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Book Review: Star Trek: The Rings of Time
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Star TrekStar Trek: The Rings of Time
The Original Series
By Greg Cox
Paperback | Kindle
Simon and Schuster | Pocket Books
Release date: January 31, 2012

Star Trek: The Rings of Time brings together several things that I love: the original Star Trek series, the Space Program, and the planet Saturn. The book begins in the year 2020 with the crew of the U.S.S Lewis & Clark preparing to make the first manned mission to the planet Saturn.

Heading up the 21st century mission to Saturn is NASA astronaut Colonel Shaun Christopher aboard the U.S.S. Lewis & Clark. If you’re a fan of the original Trek series, then you might recall that surname as one of importance. Captain John Christopher, Shaun’s father, was a U.S. Air Force pilot who had a brush with the U.S.S. Enterprise after the starship went through a time warp that brought them to the late 1960s in the episode Tomorrow Is Yesterday. In the episode, we learn that John Christopher will father a son who will be part of a future mission to Saturn. The Rings of Time is the story of that famed mission, but we find out there was more to it than what made it into the history books and into Starfleet’s database.

As if the story of the first manned mission to Saturn wasn’t enticing enough (and it was for me), here comes Captain Kirk and the starship U.S.S Enterprise. In Stardate 7103.4 (nearly three centuries into the future), Starfleet Command sends Kirk and crew on an emergency mission to Skagway, a mining colony orbiting Klondike VI, a ringed gas giant similar to Saturn. The planet’s rings, which contain dilithium crystals, are destabilizing, which is threatening the safety of the people in the mining colony. Although 19 days away at warp five from the Klondike system, the Enterprise is, of course, the only ship in the quadrant, so it’s up to them to evacuate the colony.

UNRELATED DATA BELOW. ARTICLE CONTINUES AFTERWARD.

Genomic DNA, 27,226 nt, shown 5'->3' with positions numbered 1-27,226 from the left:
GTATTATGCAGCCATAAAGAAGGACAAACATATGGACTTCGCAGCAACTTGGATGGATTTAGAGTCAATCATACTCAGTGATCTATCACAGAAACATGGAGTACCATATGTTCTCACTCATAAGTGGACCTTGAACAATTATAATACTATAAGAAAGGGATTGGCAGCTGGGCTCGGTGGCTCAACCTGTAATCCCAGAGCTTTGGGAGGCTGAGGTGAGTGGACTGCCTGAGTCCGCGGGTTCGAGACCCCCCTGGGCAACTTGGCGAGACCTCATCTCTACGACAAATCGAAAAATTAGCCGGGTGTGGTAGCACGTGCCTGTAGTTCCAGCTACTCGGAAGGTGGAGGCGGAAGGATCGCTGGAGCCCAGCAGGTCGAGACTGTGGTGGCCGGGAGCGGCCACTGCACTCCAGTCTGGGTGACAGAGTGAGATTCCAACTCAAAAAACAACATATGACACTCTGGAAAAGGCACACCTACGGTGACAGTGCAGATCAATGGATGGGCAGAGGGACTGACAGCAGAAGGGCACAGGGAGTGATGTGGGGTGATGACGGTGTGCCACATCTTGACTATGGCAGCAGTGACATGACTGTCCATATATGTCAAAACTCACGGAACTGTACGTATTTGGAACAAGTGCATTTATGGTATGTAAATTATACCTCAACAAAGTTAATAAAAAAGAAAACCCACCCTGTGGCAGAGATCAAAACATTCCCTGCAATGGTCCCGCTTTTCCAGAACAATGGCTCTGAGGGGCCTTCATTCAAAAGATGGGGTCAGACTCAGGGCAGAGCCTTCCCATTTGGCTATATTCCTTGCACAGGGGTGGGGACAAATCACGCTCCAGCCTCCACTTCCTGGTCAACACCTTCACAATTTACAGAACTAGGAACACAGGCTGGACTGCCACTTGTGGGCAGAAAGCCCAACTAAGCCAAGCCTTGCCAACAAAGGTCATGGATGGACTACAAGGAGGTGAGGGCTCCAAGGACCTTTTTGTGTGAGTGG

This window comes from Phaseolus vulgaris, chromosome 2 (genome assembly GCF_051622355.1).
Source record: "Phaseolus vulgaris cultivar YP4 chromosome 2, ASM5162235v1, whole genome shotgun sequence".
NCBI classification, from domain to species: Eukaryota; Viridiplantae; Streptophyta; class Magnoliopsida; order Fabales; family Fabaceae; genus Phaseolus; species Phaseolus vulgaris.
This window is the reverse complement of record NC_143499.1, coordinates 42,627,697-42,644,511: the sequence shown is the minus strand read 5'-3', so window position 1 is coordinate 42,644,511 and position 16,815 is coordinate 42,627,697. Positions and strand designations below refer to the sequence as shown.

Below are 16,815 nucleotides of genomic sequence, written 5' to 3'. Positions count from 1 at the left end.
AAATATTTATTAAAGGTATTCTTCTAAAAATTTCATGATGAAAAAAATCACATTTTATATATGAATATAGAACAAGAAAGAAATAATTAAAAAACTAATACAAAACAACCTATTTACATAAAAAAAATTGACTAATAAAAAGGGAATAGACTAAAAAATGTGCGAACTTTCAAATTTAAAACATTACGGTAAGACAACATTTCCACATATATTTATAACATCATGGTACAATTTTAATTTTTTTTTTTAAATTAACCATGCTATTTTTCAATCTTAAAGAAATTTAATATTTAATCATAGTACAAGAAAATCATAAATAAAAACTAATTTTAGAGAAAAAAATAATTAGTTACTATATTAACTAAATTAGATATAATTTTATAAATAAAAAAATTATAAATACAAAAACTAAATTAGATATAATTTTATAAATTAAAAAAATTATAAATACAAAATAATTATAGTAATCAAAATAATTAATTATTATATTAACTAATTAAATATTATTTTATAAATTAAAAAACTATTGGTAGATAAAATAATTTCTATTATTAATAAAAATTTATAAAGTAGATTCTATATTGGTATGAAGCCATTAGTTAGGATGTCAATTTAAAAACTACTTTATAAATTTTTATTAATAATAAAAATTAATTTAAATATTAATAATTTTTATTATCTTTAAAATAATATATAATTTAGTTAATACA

Anyone want to guess what’s happening over on Saturn in the 21st century? You got it, the rings are starting to destabilize!

It takes a little over 100 pages of going back and forth between the 21st and 23rd centuries to get to how these two stories will fit together into an expanded universe Star Trek novel. This time around, they’re not doing the time warp. Instead, we get a good old fashioned body switch which lands Kirk in Christopher’s body on the Saturn mission, and Christopher aboard the Enterprise just as the situation on Skagway takes a turn for the worse.

Because The Rings of Time has all-new characters from the 21st century who are unaware of Starfleet and all that is to come in space exploration, you don’t even have to be familiar with Star Trek to enjoy this book. Cox makes sure to explain anything Trek-specific, like dilithium crystals and its importance, so the reader won’t be lost. That said, if you’re already a Trek fan, you’ll love the callbacks to classic Trek like the Horta, as well as the infamous tragedy on Tarsus IV.

At first I was disappointed that The Rings of Time kicks off in the year 2020 and that I had to read through a chapter of all new characters to get to Kirk and company, but I realized later that it was well worth it. Author Greg Cox, who penned the popular The Eugenics Wars novels about the life of Trek villain Khan Noonien Singh, is a wonderful storyteller who made me really enjoy getting to know Shaun Christopher and the U.S.S. Lewis & Clark. Cox also knows the classic Trek characters really well, so the book reads just like an original series episode would, except with more detail, and that, I feel, is a great achievement.

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